According to Bronkhorst, the four rūpa jhāna may be an original contribution of the Buddha to the religious landscape of India. They formed an alternative to the painful ascetic practices of the Jains. The arūpa jhāna were incorporated from non-Buddhist ascetic traditions. According to Crangle, the development of meditative practices in ancient India was a complex interplay between Vedic and non-Vedic traditions.
A core problem in the study of early Buddhism is the relation between dhyana and insight. The Buddhist tradition has incorporated two traditions regarding the use of jhana. There is a tradition that stresses attaining insight (bodhi, prajna, kensho) as the means to awakening and liberation. But it has also incorporated the yogic tradition, as reflected in the use of jhana, which is rejected in other sutras as not resulting in the final result of liberation. The problem was famously voiced in 1936 by Louis de La Vallee Poussin, in his text Musila et Narada: Le Chemin de Nirvana.[note 10]
Schmithausen discerns three possible roads to liberation as described in the suttas, to which Vetter adds the sole practice of dhyana itself, which he sees as the original "liberating practice":
This problem has been elaborated by several well-known scholars, including Tilman Vetter, Johannes Bronkhorst, and Richard Gombrich. Schmithausen[note 11] notes that the mention of the four noble truths as constituting "liberating insight", which is attained after mastering the Rupa Jhanas, is a later addition to texts such as Majjhima Nikaya 36. Both Schmithausen and Bronkhorst note that the attainment of insight, which is a cognitive activity, cannot be possible in state wherein all cognitive activity has ceased. According to Vetter and Bronkhorst, dhyana itself constituted the original "liberating practice". According to Alexander Wynne, the ultimate aim of dhyana was the attainment of insight, and the application of the meditative state to the practice of mindfulness. According to Frauwallner, mindfulness was a means to prevent the arising of craving, which resulted simply from contact between the senses and their objects. According to Frauwallner, this may have been the Buddha's original idea. According to Wynne, this stress on mindfulness may have led to the intellectualism which favoured insight over the practice of dhyana.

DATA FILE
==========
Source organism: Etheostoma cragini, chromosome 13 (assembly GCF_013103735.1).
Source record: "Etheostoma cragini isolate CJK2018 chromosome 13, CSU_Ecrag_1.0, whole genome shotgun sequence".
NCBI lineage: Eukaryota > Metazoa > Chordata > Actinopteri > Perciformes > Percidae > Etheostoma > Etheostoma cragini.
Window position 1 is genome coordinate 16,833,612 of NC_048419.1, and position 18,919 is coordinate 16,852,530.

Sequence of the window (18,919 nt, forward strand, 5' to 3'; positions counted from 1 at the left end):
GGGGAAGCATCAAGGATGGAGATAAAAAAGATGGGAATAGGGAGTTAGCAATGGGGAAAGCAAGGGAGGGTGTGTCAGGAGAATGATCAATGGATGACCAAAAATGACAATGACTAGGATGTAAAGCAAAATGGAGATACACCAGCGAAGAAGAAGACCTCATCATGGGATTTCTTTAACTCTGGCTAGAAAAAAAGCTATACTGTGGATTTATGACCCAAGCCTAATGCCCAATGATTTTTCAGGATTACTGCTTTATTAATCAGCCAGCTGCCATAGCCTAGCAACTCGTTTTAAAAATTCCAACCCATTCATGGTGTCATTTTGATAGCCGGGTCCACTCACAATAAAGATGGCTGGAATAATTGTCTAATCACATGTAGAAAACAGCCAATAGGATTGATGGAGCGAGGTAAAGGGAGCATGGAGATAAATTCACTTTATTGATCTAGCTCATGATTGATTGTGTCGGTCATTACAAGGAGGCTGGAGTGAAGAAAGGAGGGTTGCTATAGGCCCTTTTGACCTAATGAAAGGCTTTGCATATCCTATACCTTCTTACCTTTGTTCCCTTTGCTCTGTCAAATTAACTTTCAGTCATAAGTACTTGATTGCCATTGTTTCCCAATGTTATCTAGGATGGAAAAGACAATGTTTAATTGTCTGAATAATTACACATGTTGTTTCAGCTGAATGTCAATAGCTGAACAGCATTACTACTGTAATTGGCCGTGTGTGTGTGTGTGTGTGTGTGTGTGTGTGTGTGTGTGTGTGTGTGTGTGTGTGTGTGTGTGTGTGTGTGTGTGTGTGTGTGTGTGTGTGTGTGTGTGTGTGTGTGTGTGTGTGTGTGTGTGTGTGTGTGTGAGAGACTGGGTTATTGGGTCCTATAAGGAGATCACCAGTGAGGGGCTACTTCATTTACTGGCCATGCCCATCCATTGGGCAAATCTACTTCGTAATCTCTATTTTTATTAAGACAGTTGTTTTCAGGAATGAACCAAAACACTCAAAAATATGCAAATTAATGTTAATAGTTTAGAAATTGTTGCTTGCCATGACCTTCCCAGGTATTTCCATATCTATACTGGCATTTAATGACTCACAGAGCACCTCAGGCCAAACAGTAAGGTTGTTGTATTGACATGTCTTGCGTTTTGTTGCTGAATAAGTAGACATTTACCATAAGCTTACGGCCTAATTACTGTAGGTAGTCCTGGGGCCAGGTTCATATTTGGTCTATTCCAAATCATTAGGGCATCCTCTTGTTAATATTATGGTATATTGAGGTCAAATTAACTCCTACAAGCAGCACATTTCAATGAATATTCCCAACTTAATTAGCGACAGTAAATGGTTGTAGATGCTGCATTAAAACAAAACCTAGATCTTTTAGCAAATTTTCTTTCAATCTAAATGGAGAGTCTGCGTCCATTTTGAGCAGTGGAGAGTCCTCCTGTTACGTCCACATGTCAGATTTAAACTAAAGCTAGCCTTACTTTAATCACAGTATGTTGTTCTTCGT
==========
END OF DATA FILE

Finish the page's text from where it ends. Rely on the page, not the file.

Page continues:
Grouped into the jhana-scheme are four meditative states, referred to in the early texts as aruppas. These are also referred to in commentarial literature as immaterial/formless jhānas (arūpajhānas), also translated as The Formless Dimensions, in distinction from the first four jhānas (rūpa jhānas). In the Buddhist canonical texts, the word "jhāna" is never explicitly used to denote them, they are instead referred to as āyatana. However, they are sometimes mentioned in sequence after the first four jhānas (other texts. e.g. MN 121 treat them as a distinct set of attainments) and thus came to be treated by later exegetes as jhānas. The immaterial are related to, or derived from, yogic meditation, and aim more specific at concentration, while the jhanas proper are related to the cultivation of the mind. The state of complete dwelling in emptiness is reached when the eighth jhāna is transcended.
Although the "Dimension of Nothingness" and the "Dimension of Neither Perception nor Non-Perception" are included in the list of nine Jhanas taught by the Buddha, they are not included in the Noble Eightfold Path. Noble Path number eight is "Samma Samadhi" (Right Concentration), and only the first four Jhanas are considered "Right Concentration". If he takes a disciple through all the Jhanas, the emphasis is on the "Cessation of Feelings and Perceptions" rather than stopping short at the "Dimension of Neither Perception nor Non-Perception".
According to Buddhaghosa, in his influential standard-work Visuddhimagga, samadhi is the "proximate cause" to the obtainment of wisdom. The Visuddhimagga describes 40 different objects for meditation, which are mentioned throughout the Pali canon, but explicitly enumerated in the Visuddhimagga, such as mindfulness of breathing (anapanasati) and loving kindness (metta).
Several western teachers (Thanissaro Bhikkhu, Leigh Brazington, Richard Shankman) make a distinction between 'sutta-oriented' jhana' and 'Visuddhimagga-oriented' jhana. Thanissaro Bhikkhu has repeatedly argued that the Pali Canon and the Visuddhimagga give different descriptions of the jhanas, regarding the Visuddhimagga-description to be incorrect. Keren Arbel has conducted extensive research on the jhanas and the contemporary criticisms of the commentarial interpretation. Based on this research, and her own experience as a senior meditation-teacher, she gives a reconstructed account of the original meaning of the dhyanas. She argues that jhana is an integrated practice, describing the fourth jhana as "lucid awareness," not as a state of deep concentration.